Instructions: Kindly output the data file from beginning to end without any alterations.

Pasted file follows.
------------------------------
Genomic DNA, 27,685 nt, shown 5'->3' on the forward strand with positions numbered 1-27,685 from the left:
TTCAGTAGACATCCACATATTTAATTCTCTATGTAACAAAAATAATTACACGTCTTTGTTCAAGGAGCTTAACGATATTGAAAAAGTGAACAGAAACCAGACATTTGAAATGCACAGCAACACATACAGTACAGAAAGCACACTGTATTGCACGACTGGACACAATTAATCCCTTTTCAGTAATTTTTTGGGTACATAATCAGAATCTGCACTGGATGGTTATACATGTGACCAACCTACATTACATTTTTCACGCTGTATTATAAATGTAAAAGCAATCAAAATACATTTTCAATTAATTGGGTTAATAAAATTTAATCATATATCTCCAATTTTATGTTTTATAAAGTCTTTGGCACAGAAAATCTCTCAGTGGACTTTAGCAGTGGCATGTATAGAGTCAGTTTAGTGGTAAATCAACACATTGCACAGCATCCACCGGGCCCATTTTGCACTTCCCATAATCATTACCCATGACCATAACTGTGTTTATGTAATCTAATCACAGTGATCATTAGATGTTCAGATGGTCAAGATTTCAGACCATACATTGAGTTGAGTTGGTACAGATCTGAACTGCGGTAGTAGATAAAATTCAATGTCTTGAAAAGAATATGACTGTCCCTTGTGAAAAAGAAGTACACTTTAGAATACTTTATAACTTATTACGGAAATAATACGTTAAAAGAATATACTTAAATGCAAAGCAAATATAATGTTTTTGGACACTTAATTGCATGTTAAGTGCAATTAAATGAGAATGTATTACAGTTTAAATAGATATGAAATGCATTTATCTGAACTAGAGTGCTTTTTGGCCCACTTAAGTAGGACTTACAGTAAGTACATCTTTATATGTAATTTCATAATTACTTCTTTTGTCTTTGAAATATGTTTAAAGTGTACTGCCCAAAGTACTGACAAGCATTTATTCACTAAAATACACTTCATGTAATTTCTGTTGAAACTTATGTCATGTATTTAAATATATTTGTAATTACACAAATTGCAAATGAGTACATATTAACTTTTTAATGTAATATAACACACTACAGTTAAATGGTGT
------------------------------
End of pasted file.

Genomic DNA, 27,685 nt, shown 5'->3' on the forward strand with positions numbered 1-27,685 from the left:
TTCAGTAGACATCCACATATTTAATTCTCTATGTAACAAAAATAATTACACGTCTTTGTTCAAGGAGCTTAACGATATTGAAAAAGTGAACAGAAACCAGACATTTGAAATGCACAGCAACACATACAGTACAGAAAGCACACTGTATTGCACGACTGGACACAATTAATCCCTTTTCAGTAATTTTTTGGGTACATAATCAGAATCTGCACTGGATGGTTATACATGTGACCAACCTACATTACATTTTTCACGCTGTATTATAAATGTAAAAGCAATCAAAATACATTTTCAATTAATTGGGTTAATAAAATTTAATCATATATCTCCAATTTTATGTTTTATAAAGTCTTTGGCACAGAAAATCTCTCAGTGGACTTTAGCAGTGGCATGTATAGAGTCAGTTTAGTGGTAAATCAACACATTGCACAGCATCCACCGGGCCCATTTTGCACTTCCCATAATCATTACCCATGACCATAACTGTGTTTATGTAATCTAATCACAGTGATCATTAGATGTTCAGATGGTCAAGATTTCAGACCATACATTGAGTTGAGTTGGTACAGATCTGAACTGCGGTAGTAGATAAAATTCAATGTCTTGAAAAGAATATGACTGTCCCTTGTGAAAAAGAAGTACACTTTAGAATACTTTATAACTTATTACGGAAATAATACGTTAAAAGAATATACTTAAATGCAAAGCAAATATAATGTTTTTGGACACTTAATTGCATGTTAAGTGCAATTAAATGAGAATGTATTACAGTTTAAATAGATATGAAATGCATTTATCTGAACTAGAGTGCTTTTTGGCCCACTTAAGTAGGACTTACAGTAAGTACATCTTTATATGTAATTTCATAATTACTTCTTTTGTCTTTGAAATATGTTTAAAGTGTACTGCCCAAAGTACTGACAAGCATTTATTCACTAAAATACACTTCATGTAATTTCTGTTGAAACTTATGTCATGTATTTAAATATATTTGTAATTACACAAATTGCAAATGAGTACATATTAACTTTTTAATGTAATATAACACACTACAGTTAAATGGTGT